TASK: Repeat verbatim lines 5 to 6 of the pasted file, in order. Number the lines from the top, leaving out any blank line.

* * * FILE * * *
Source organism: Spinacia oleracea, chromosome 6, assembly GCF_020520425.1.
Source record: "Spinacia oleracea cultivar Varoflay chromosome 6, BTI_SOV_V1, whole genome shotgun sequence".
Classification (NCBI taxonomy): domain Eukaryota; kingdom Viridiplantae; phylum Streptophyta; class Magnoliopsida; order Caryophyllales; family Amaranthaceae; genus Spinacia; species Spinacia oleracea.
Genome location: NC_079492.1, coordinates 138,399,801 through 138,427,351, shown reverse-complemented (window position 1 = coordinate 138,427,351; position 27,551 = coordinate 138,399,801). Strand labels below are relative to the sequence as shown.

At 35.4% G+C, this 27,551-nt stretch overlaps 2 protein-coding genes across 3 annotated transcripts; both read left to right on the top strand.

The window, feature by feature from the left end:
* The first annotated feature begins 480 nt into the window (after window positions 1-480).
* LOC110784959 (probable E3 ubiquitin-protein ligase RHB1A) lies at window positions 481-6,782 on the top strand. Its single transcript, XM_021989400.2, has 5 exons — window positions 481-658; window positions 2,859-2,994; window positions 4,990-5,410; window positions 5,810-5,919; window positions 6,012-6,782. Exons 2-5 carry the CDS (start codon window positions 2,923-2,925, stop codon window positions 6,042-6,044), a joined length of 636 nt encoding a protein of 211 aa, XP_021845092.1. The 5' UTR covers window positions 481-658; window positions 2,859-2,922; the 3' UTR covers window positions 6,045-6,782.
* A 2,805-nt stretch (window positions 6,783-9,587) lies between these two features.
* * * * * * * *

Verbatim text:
At 35.4% G+C, this 27,551-nt stretch overlaps 2 protein-coding genes across 3 annotated transcripts; both read left to right on the top strand.

The window, feature by feature from the left end: